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New Study Shows Recent Tax Rollbacks Worsens Income Inequality

Date: 
02/17/2015

 While the Illinois’s budget shortfall is well known where these dollars are going has been unexamined, until now.

Today, State Senator Heather Steans (D-7), Ralph Martire of the Center for Tax and Budget Accountability (CTBA), William McNary of Citizen Action/Illinois and Dan Lesser of the Sargent Shriver National Center for Poverty Law held a news conference in the State Capitol press room to release a new CTBA analysis of state tax return data. 

 

The study reveals that Illinois's wealthiest income earners will benefit disproportionately if the 2014 state income tax rates are not restored, worsening income inequality and failing to stimulate the state's economy.

 

“We’ve given a massive windfall to those needing it the least while defunding public services to those who need them the most” said William McNary, Co-director Citizen Action/Illinois.  “We need a fair, responsible budget with adequate revenues and no more cuts in the vital services that have already been severely slashed repeatedly in recent years.”

Link to report: CTBA report

 

Since the expiration of 2014 income tax rates, the top 3% of the state's wealthiest earners -- those with incomes over $200,000 -- are getting almost 33% of the benefit (more than $1.2 billion).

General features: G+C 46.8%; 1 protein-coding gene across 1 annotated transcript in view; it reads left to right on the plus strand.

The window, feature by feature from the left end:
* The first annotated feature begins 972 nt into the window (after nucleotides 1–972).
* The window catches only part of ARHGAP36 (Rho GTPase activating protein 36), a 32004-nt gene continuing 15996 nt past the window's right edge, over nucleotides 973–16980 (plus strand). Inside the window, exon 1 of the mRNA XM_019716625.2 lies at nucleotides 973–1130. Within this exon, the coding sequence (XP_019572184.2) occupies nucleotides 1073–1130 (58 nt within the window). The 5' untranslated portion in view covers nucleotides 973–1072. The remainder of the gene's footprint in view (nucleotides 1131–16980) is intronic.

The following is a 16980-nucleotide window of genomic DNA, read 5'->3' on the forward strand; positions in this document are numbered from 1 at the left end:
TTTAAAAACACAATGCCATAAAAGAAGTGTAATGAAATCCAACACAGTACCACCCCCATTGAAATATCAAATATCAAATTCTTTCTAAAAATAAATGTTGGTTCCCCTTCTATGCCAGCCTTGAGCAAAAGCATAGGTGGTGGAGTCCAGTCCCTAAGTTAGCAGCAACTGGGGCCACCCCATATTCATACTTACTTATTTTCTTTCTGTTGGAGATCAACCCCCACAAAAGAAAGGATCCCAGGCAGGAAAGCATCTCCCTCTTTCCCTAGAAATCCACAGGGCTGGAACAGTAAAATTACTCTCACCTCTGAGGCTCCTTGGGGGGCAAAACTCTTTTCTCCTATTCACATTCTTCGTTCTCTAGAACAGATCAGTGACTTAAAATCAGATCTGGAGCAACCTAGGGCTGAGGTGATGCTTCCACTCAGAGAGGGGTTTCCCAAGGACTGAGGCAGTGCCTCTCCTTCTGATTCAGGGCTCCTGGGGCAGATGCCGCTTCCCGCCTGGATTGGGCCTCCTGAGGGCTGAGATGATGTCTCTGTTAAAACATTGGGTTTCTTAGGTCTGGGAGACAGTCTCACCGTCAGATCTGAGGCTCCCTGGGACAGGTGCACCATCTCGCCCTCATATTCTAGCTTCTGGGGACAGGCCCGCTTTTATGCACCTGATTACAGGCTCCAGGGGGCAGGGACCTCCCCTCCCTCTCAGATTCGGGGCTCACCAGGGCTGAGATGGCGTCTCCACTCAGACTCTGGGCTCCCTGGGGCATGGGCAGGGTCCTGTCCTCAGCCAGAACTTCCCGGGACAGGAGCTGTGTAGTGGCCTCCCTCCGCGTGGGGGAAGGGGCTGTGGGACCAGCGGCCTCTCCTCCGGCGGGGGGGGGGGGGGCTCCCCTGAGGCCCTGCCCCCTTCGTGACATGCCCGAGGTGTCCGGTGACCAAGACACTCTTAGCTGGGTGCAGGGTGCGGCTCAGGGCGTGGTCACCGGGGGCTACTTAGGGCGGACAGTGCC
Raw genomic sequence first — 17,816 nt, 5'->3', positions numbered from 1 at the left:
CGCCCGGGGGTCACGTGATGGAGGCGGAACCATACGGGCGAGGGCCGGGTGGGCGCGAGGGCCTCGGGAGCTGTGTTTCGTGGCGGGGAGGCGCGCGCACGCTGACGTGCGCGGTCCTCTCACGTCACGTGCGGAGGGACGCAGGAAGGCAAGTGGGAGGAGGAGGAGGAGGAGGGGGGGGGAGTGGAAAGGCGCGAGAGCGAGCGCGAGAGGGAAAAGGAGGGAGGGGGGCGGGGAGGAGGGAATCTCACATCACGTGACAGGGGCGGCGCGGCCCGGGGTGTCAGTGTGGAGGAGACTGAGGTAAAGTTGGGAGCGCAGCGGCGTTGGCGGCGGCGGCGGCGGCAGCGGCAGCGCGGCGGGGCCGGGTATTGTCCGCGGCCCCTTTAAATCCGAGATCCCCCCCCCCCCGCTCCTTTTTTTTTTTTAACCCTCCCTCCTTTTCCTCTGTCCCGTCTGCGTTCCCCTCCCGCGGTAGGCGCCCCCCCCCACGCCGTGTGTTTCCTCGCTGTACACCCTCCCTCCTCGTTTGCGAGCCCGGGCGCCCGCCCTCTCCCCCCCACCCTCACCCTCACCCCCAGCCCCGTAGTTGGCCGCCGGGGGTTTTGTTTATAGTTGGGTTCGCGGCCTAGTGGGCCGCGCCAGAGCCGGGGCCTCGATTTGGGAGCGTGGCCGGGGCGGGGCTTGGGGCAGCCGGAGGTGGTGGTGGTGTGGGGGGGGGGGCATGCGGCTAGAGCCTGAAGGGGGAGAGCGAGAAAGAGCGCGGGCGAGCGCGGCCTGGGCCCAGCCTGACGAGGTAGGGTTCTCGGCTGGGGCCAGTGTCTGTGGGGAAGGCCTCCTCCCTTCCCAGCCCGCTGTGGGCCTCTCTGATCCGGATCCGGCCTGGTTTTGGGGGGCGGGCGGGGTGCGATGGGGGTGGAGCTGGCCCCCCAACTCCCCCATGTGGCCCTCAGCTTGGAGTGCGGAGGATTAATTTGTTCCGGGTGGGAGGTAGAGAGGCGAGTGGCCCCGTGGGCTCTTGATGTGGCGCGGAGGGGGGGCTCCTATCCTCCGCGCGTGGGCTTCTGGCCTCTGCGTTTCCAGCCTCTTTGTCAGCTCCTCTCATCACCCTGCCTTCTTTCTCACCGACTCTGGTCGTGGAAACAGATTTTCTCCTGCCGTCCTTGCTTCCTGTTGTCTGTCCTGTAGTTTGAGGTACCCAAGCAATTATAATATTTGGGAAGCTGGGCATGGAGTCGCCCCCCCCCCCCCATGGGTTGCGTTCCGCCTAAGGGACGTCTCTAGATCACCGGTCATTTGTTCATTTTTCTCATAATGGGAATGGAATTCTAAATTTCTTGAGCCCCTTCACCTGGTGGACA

Tax benefits are going disproportionately to the wealthy few -- NOT working and middle-class taxpayers.

Millionaires are getting an average annual tax cut of nearly $37,000.

·         That's 70 times the $526 average going to tax filers with incomes of $35,000 to $50,000;

·         That's 99 times the $372 going to filers with incomes of $25,000 to $35,000;

·         That's 344 times the $107 going to filers with incomes of $25,000 or less.

 

In contrast, the bottom 50% of all earners get just 8% of the benefit ($300 million).

The tax breaks will fail to stimulate the state economy, because most go to people likely to save the money rather than spend it; relatively scant benefit goes to people with stagnant or falling incomes, who have material needs and would circulate the money in their local economies.